JKMM

Amos Rex Museum
Amos Rex rethinks the urban park as part of our museum experience. Its structure is built with large concrete domes. This principle is very functional for museum use: it allows long column-free spans and flexible exhibition spaces. The domes contain skylights that introduce natural light into the galleries below as well as carefully selected views of life above. At street level, a new urban square has been created with a unique identity. The domes form an undulating landscape for people to enjoy, especially children. The Lasipalatsi building was restored respecting its valuable 1930´s Functionalist era interiors and details.

Michael Pinsky

Transparent Room
Transparent Room suspends viewers in a virtual space where they see through walls to hidden rooms and city streets, and through ceilings to the sky. The room’s confining walls are replaced by projections of the outside world, its time accelerated as clouds speed by and as cars and pedestrians alike race down the street. In this caricatured passing of time, views of the cityscape and of the building’s interiors are magnified, first showing details, then textures and, finally, just single colours.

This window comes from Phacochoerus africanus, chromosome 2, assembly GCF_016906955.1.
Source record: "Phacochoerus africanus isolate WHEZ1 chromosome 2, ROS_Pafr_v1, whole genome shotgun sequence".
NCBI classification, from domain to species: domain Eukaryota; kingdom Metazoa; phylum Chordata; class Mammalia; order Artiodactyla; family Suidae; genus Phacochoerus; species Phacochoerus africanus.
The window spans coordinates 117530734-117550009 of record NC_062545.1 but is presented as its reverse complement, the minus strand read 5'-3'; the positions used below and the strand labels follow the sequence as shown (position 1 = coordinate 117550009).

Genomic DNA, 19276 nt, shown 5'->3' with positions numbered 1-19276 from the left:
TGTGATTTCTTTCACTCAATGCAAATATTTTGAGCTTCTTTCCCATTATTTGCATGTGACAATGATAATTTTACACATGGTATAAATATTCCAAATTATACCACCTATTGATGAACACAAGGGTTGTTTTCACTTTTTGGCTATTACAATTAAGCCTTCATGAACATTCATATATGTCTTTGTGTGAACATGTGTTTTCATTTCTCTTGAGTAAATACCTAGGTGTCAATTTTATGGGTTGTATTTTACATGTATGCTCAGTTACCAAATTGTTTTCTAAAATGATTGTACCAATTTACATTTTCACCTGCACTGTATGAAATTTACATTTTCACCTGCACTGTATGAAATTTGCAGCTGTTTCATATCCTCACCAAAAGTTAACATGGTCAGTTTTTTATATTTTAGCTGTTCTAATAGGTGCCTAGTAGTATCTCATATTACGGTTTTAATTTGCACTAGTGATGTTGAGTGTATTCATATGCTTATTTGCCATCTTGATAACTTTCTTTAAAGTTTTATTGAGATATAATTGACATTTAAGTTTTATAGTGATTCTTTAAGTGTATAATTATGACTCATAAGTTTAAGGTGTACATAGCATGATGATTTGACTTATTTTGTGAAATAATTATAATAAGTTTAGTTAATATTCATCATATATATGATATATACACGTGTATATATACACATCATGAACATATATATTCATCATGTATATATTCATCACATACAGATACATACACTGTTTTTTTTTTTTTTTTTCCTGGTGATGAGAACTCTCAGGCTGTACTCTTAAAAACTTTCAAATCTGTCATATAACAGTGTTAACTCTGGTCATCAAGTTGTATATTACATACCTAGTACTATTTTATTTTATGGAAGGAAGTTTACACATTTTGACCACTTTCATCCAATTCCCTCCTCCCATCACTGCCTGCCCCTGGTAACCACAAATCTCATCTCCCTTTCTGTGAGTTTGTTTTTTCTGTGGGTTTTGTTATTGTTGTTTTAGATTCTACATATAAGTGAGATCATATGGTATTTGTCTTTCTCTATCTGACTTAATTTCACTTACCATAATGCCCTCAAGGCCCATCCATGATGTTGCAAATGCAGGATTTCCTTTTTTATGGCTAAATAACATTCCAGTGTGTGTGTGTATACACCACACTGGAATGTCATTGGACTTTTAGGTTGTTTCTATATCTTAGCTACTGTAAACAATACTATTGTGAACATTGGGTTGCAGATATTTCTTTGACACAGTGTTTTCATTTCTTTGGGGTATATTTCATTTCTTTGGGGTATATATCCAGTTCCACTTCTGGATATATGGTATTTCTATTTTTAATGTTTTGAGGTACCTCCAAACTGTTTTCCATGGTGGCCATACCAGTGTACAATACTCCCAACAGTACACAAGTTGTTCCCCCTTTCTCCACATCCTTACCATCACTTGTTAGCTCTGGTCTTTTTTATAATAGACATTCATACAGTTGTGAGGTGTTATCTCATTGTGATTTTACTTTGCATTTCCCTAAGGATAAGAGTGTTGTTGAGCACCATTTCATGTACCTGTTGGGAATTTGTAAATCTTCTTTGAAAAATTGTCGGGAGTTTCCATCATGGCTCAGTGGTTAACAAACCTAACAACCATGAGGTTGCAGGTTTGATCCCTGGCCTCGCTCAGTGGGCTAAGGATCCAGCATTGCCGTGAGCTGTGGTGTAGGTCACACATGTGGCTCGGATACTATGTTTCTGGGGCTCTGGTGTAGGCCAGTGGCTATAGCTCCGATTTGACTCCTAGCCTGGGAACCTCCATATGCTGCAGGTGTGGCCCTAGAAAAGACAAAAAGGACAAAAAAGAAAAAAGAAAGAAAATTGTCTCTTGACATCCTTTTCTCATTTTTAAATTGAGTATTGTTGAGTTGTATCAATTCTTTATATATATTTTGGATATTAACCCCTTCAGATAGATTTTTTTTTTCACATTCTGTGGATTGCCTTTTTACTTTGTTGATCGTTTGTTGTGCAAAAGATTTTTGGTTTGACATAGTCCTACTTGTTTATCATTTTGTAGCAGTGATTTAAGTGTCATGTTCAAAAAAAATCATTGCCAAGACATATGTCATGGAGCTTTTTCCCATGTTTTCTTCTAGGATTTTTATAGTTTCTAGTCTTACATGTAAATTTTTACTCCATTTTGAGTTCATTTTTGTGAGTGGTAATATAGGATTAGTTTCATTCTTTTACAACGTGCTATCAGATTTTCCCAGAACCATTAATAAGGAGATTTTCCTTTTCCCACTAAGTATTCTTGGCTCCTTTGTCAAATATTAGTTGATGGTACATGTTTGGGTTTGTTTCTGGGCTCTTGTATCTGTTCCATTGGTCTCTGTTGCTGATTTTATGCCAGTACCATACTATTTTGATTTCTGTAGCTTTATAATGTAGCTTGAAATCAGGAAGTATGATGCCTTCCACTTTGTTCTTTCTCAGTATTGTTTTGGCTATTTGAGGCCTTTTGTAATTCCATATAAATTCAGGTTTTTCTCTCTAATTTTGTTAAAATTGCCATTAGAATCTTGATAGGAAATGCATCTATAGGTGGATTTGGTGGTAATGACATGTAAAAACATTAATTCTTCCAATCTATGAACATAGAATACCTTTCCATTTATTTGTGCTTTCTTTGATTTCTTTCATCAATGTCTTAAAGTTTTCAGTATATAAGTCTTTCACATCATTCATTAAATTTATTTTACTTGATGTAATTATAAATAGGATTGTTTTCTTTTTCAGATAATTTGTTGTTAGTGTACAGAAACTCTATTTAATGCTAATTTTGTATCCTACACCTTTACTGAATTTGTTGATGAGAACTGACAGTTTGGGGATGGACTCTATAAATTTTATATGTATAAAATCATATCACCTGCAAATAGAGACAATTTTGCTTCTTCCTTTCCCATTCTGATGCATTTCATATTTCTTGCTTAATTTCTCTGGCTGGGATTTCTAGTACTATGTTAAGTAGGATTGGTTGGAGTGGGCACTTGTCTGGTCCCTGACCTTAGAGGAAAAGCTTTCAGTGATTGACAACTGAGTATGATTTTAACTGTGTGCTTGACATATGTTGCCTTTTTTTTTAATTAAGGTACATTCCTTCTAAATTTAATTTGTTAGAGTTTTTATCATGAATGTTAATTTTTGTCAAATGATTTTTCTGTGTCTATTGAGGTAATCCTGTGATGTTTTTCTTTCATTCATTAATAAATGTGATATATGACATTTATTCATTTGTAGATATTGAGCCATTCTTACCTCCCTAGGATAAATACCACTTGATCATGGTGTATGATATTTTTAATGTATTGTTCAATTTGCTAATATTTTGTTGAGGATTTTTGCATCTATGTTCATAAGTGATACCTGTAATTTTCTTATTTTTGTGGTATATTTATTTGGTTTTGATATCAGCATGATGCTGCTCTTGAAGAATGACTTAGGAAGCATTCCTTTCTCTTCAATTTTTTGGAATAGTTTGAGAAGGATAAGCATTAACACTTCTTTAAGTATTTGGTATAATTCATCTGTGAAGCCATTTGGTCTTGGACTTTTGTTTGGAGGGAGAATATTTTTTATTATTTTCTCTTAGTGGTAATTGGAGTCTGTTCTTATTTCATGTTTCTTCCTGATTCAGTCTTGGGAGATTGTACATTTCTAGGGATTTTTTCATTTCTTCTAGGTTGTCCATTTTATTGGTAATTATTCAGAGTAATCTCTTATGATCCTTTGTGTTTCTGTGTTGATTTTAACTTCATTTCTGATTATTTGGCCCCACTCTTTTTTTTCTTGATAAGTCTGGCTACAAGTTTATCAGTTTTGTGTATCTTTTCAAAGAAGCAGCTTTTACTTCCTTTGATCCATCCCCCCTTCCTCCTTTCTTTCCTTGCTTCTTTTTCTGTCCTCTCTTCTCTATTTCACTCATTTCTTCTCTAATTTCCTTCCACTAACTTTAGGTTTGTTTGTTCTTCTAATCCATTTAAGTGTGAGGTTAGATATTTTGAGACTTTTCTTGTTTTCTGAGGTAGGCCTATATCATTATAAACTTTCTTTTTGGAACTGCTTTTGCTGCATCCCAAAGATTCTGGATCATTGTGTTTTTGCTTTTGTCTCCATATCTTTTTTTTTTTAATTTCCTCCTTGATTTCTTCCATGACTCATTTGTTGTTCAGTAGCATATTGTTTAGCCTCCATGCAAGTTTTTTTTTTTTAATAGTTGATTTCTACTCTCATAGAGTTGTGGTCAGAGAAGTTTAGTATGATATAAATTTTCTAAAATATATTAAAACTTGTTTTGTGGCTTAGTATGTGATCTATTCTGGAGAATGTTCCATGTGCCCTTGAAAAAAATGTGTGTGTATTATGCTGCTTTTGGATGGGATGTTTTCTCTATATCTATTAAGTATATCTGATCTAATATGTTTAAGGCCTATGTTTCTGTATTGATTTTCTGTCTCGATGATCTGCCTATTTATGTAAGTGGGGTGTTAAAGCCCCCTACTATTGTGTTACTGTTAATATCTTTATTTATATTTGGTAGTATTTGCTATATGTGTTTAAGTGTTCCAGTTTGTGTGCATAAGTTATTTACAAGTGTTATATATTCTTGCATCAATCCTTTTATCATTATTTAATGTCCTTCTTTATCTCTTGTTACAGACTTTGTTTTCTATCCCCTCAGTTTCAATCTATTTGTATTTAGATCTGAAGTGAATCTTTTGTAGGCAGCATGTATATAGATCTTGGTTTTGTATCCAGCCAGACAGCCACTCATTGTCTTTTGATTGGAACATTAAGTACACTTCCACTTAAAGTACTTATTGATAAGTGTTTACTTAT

JULIA FULLERTON-BATTEN

Julia Fullerton-Batten is a worldwide acclaimed and exhibited fine-art photographer. Her body of work now encompasses twelve major projects spanning a decade of engagement in the field[…]Julia’s use of unusual locations, highly creative settings, street-cast models, accented with cinematic lighting are hallmarks of her very distinctive style of photography. She insinuates visual tensions in her images, and imbues them with a hint of mystery, which combine to tease the viewer to re-examine the picture, each time seeing more content and finding a deeper meaning. These distinctive qualities have established enthusiasts for her work worldwide and at all ends of the cultural spectrum, from casual viewers to connoisseurs of fine-art photography.

Espadaysantacruz studio

Interactive Chalk Cars